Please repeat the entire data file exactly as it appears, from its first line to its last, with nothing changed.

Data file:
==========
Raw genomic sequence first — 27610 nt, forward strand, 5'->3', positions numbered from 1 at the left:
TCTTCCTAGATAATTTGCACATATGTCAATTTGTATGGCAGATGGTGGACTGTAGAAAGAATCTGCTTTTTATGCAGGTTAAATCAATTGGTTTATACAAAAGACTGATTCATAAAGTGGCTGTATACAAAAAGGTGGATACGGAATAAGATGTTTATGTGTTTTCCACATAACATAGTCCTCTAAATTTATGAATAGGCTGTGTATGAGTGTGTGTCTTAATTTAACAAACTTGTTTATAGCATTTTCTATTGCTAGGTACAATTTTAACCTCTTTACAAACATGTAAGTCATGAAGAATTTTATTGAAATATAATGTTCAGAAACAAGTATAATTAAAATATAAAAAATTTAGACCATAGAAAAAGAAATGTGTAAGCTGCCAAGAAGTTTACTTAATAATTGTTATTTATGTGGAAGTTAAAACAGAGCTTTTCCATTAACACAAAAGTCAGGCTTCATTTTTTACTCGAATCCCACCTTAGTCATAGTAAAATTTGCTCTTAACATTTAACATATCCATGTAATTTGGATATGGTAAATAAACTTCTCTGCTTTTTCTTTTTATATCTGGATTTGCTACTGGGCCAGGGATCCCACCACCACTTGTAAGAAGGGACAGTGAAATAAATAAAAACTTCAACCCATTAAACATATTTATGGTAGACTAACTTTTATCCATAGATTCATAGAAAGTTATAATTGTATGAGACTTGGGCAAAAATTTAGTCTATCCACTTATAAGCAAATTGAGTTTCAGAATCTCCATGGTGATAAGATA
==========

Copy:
Raw genomic sequence first — 27610 nt, forward strand, 5'->3', positions numbered from 1 at the left:
TCTTCCTAGATAATTTGCACATATGTCAATTTGTATGGCAGATGGTGGACTGTAGAAAGAATCTGCTTTTTATGCAGGTTAAATCAATTGGTTTATACAAAAGACTGATTCATAAAGTGGCTGTATACAAAAAGGTGGATACGGAATAAGATGTTTATGTGTTTTCCACATAACATAGTCCTCTAAATTTATGAATAGGCTGTGTATGAGTGTGTGTCTTAATTTAACAAACTTGTTTATAGCATTTTCTATTGCTAGGTACAATTTTAACCTCTTTACAAACATGTAAGTCATGAAGAATTTTATTGAAATATAATGTTCAGAAACAAGTATAATTAAAATATAAAAAATTTAGACCATAGAAAAAGAAATGTGTAAGCTGCCAAGAAGTTTACTTAATAATTGTTATTTATGTGGAAGTTAAAACAGAGCTTTTCCATTAACACAAAAGTCAGGCTTCATTTTTTACTCGAATCCCACCTTAGTCATAGTAAAATTTGCTCTTAACATTTAACATATCCATGTAATTTGGATATGGTAAATAAACTTCTCTGCTTTTTCTTTTTATATCTGGATTTGCTACTGGGCCAGGGATCCCACCACCACTTGTAAGAAGGGACAGTGAAATAAATAAAAACTTCAACCCATTAAACATATTTATGGTAGACTAACTTTTATCCATAGATTCATAGAAAGTTATAATTGTATGAGACTTGGGCAAAAATTTAGTCTATCCACTTATAAGCAAATTGAGTTTCAGAATCTCCATGGTGATAAGATA